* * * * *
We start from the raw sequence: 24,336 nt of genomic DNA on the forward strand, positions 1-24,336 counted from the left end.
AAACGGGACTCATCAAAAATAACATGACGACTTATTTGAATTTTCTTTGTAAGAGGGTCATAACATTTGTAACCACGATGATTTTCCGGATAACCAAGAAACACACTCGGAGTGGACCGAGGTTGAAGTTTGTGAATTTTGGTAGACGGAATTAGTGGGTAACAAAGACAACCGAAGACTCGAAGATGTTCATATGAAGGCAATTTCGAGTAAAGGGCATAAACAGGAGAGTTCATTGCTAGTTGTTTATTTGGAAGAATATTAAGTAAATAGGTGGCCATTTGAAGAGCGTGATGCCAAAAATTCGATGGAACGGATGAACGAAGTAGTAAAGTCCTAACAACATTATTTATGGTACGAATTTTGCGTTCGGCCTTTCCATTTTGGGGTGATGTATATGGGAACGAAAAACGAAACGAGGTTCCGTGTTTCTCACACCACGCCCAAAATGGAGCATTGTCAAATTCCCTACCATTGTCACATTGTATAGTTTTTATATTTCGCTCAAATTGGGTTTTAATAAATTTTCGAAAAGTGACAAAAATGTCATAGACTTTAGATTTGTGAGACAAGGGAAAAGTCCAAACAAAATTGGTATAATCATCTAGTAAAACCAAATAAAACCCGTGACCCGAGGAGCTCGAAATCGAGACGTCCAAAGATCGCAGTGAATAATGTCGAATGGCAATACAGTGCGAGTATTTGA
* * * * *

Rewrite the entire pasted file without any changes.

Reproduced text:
We start from the raw sequence: 24,336 nt of genomic DNA on the forward strand, positions 1-24,336 counted from the left end.
AAACGGGACTCATCAAAAATAACATGACGACTTATTTGAATTTTCTTTGTAAGAGGGTCATAACATTTGTAACCACGATGATTTTCCGGATAACCAAGAAACACACTCGGAGTGGACCGAGGTTGAAGTTTGTGAATTTTGGTAGACGGAATTAGTGGGTAACAAAGACAACCGAAGACTCGAAGATGTTCATATGAAGGCAATTTCGAGTAAAGGGCATAAACAGGAGAGTTCATTGCTAGTTGTTTATTTGGAAGAATATTAAGTAAATAGGTGGCCATTTGAAGAGCGTGATGCCAAAAATTCGATGGAACGGATGAACGAAGTAGTAAAGTCCTAACAACATTATTTATGGTACGAATTTTGCGTTCGGCCTTTCCATTTTGGGGTGATGTATATGGGAACGAAAAACGAAACGAGGTTCCGTGTTTCTCACACCACGCCCAAAATGGAGCATTGTCAAATTCCCTACCATTGTCACATTGTATAGTTTTTATATTTCGCTCAAATTGGGTTTTAATAAATTTTCGAAAAGTGACAAAAATGTCATAGACTTTAGATTTGTGAGACAAGGGAAAAGTCCAAACAAAATTGGTATAATCATCTAGTAAAACCAAATAAAACCCGTGACCCGAGGAGCTCGAAATCGAGACGTCCAAAGATCGCAGTGAATAATGTCGAATGGCAATACAGTGCGAGTATTTGA